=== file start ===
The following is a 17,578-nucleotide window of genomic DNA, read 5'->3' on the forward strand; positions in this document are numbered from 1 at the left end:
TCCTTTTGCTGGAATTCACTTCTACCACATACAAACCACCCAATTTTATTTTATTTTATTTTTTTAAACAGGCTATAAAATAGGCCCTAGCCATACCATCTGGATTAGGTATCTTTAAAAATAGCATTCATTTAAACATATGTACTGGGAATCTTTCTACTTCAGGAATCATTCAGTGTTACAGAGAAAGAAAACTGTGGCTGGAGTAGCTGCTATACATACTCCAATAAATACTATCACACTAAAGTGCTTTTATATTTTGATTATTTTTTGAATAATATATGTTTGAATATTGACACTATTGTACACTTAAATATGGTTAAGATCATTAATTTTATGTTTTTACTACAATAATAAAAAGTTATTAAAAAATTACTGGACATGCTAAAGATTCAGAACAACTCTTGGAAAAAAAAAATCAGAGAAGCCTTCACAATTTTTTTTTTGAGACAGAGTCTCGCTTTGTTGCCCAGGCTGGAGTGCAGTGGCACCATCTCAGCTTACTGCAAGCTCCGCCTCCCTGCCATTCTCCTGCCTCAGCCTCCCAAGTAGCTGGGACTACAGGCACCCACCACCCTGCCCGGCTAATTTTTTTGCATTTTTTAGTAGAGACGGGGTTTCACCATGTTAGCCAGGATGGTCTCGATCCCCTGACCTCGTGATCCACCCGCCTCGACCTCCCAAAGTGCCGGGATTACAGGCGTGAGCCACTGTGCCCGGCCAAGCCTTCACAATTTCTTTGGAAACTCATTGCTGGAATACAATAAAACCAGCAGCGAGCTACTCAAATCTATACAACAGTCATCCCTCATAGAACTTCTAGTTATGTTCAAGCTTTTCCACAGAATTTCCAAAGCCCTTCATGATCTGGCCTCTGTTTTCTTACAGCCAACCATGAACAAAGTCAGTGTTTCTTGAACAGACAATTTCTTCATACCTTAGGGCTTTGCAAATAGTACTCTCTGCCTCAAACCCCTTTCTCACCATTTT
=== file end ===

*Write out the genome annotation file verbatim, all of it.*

The following is a 17,578-nucleotide window of genomic DNA, read 5'->3' on the forward strand; positions in this document are numbered from 1 at the left end:
TCCTTTTGCTGGAATTCACTTCTACCACATACAAACCACCCAATTTTATTTTATTTTATTTTTTTAAACAGGCTATAAAATAGGCCCTAGCCATACCATCTGGATTAGGTATCTTTAAAAATAGCATTCATTTAAACATATGTACTGGGAATCTTTCTACTTCAGGAATCATTCAGTGTTACAGAGAAAGAAAACTGTGGCTGGAGTAGCTGCTATACATACTCCAATAAATACTATCACACTAAAGTGCTTTTATATTTTGATTATTTTTTGAATAATATATGTTTGAATATTGACACTATTGTACACTTAAATATGGTTAAGATCATTAATTTTATGTTTTTACTACAATAATAAAAAGTTATTAAAAAATTACTGGACATGCTAAAGATTCAGAACAACTCTTGGAAAAAAAAAATCAGAGAAGCCTTCACAATTTTTTTTTTGAGACAGAGTCTCGCTTTGTTGCCCAGGCTGGAGTGCAGTGGCACCATCTCAGCTTACTGCAAGCTCCGCCTCCCTGCCATTCTCCTGCCTCAGCCTCCCAAGTAGCTGGGACTACAGGCACCCACCACCCTGCCCGGCTAATTTTTTTGCATTTTTTAGTAGAGACGGGGTTTCACCATGTTAGCCAGGATGGTCTCGATCCCCTGACCTCGTGATCCACCCGCCTCGACCTCCCAAAGTGCCGGGATTACAGGCGTGAGCCACTGTGCCCGGCCAAGCCTTCACAATTTCTTTGGAAACTCATTGCTGGAATACAATAAAACCAGCAGCGAGCTACTCAAATCTATACAACAGTCATCCCTCATAGAACTTCTAGTTATGTTCAAGCTTTTCCACAGAATTTCCAAAGCCCTTCATGATCTGGCCTCTGTTTTCTTACAGCCAACCATGAACAAAGTCAGTGTTTCTTGAACAGACAATTTCTTCATACCTTAGGGCTTTGCAAATAGTACTCTCTGCCTCAAACCCCTTTCTCACCATTTT